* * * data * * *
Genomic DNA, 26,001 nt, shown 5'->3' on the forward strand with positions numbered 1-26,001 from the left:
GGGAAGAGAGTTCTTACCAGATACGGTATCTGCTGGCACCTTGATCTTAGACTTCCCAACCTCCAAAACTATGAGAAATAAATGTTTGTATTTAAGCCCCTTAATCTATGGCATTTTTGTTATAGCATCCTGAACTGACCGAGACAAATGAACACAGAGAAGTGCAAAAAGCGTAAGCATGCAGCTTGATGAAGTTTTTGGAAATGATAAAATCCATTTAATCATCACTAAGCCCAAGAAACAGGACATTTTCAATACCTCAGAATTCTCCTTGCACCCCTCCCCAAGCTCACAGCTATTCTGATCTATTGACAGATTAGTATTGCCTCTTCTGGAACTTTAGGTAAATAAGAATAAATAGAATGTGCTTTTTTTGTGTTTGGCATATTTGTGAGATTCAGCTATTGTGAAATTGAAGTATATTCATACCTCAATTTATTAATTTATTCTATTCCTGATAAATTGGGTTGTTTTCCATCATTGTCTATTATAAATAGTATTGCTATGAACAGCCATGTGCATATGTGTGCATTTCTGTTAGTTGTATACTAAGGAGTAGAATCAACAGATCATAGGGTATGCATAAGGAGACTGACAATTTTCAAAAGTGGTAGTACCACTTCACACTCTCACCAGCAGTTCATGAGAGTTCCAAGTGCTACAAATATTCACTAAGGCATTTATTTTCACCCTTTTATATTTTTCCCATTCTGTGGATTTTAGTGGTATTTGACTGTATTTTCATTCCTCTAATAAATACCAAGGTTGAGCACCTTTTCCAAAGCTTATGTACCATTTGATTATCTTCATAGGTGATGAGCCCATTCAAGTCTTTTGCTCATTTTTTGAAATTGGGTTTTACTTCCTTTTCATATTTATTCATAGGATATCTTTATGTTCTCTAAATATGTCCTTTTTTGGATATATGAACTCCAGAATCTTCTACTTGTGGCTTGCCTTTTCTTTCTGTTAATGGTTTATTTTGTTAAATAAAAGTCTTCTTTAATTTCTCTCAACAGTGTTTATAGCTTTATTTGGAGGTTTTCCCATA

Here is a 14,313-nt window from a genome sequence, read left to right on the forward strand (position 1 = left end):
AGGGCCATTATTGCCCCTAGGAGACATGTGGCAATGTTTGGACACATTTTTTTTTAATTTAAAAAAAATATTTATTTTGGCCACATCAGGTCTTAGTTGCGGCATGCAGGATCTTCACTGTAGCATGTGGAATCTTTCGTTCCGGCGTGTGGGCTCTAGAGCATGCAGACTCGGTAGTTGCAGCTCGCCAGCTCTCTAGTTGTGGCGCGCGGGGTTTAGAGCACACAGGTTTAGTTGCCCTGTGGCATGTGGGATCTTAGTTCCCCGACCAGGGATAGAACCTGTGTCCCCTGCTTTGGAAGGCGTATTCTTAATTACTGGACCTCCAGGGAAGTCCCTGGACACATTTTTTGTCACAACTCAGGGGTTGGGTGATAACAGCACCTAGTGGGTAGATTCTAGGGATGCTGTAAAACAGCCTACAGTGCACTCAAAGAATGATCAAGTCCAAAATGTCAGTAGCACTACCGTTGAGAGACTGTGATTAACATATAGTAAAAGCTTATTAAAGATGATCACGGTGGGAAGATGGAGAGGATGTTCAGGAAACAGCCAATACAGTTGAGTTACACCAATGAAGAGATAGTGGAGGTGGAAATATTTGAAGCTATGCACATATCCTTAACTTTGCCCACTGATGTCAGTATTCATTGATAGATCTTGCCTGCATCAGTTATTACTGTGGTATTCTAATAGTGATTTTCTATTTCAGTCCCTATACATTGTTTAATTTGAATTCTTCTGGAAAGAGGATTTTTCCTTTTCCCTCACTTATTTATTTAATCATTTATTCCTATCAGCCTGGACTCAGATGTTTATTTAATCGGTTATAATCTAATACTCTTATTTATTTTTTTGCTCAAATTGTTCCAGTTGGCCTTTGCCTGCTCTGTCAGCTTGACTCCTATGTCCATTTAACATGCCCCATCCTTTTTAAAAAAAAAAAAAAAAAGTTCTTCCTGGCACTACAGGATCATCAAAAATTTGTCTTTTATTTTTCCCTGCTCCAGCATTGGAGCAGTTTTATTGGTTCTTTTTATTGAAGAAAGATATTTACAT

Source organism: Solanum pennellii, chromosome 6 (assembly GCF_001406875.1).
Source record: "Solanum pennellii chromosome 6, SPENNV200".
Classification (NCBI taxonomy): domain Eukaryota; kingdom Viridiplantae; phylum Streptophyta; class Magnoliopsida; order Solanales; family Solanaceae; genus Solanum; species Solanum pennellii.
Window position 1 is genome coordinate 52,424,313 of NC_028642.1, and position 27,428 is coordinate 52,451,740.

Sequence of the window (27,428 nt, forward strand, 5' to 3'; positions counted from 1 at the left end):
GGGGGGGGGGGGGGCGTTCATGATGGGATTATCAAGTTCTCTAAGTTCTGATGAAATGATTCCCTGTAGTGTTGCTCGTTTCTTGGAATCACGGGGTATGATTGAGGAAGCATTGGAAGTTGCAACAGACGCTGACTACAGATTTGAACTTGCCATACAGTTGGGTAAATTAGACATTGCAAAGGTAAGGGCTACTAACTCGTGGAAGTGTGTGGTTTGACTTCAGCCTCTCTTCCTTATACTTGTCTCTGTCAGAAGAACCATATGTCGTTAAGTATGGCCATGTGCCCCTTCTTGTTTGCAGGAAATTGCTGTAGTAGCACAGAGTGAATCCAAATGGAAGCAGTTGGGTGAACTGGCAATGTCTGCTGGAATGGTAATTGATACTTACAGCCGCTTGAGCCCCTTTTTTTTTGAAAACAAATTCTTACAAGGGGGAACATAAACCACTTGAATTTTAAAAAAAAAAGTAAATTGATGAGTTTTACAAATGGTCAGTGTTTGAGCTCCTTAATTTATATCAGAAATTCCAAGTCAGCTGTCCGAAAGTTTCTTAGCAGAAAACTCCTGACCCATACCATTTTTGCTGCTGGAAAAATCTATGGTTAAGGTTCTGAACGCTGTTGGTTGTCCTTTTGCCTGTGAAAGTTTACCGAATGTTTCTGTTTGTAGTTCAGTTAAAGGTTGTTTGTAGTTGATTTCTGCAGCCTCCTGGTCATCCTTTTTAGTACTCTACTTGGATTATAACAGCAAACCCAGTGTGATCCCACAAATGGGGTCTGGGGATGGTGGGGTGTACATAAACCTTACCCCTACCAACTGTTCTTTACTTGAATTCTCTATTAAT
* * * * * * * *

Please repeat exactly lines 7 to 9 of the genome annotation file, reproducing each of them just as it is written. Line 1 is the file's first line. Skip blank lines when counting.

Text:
Classification (NCBI taxonomy): domain Eukaryota; kingdom Viridiplantae; phylum Streptophyta; class Magnoliopsida; order Solanales; family Solanaceae; genus Solanum; species Solanum pennellii.
Window position 1 is genome coordinate 52,424,313 of NC_028642.1, and position 27,428 is coordinate 52,451,740.

Sequence of the window (27,428 nt, forward strand, 5' to 3'; positions counted from 1 at the left end):